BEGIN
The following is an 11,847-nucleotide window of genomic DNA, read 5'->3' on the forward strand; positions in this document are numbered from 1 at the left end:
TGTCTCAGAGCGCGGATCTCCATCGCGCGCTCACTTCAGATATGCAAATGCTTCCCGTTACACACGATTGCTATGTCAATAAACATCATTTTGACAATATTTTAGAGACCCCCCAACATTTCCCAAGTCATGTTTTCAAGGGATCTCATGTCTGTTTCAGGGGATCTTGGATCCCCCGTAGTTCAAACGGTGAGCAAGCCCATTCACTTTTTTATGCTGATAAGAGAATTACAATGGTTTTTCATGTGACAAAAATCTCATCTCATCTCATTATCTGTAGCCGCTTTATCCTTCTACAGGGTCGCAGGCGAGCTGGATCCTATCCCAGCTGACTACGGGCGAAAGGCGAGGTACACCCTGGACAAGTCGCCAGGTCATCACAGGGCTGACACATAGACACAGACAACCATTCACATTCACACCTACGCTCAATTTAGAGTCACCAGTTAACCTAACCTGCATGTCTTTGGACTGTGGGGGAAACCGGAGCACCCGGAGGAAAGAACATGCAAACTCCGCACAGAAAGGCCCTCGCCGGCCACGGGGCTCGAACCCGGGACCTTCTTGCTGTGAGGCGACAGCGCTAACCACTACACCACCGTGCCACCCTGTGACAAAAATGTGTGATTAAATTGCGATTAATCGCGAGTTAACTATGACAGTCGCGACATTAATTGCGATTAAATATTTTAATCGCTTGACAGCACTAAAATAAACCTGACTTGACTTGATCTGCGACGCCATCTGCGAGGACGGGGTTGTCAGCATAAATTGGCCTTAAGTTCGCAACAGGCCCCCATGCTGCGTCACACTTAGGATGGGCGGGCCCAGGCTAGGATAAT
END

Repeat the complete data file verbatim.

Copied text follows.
The following is an 11,847-nucleotide window of genomic DNA, read 5'->3' on the forward strand; positions in this document are numbered from 1 at the left end:
TGTCTCAGAGCGCGGATCTCCATCGCGCGCTCACTTCAGATATGCAAATGCTTCCCGTTACACACGATTGCTATGTCAATAAACATCATTTTGACAATATTTTAGAGACCCCCCAACATTTCCCAAGTCATGTTTTCAAGGGATCTCATGTCTGTTTCAGGGGATCTTGGATCCCCCGTAGTTCAAACGGTGAGCAAGCCCATTCACTTTTTTATGCTGATAAGAGAATTACAATGGTTTTTCATGTGACAAAAATCTCATCTCATCTCATTATCTGTAGCCGCTTTATCCTTCTACAGGGTCGCAGGCGAGCTGGATCCTATCCCAGCTGACTACGGGCGAAAGGCGAGGTACACCCTGGACAAGTCGCCAGGTCATCACAGGGCTGACACATAGACACAGACAACCATTCACATTCACACCTACGCTCAATTTAGAGTCACCAGTTAACCTAACCTGCATGTCTTTGGACTGTGGGGGAAACCGGAGCACCCGGAGGAAAGAACATGCAAACTCCGCACAGAAAGGCCCTCGCCGGCCACGGGGCTCGAACCCGGGACCTTCTTGCTGTGAGGCGACAGCGCTAACCACTACACCACCGTGCCACCCTGTGACAAAAATGTGTGATTAAATTGCGATTAATCGCGAGTTAACTATGACAGTCGCGACATTAATTGCGATTAAATATTTTAATCGCTTGACAGCACTAAAATAAACCTGACTTGACTTGATCTGCGACGCCATCTGCGAGGACGGGGTTGTCAGCATAAATTGGCCTTAAGTTCGCAACAGGCCCCCATGCTGCGTCACACTTAGGATGGGCGGGCCCAGGCTAGGATAAT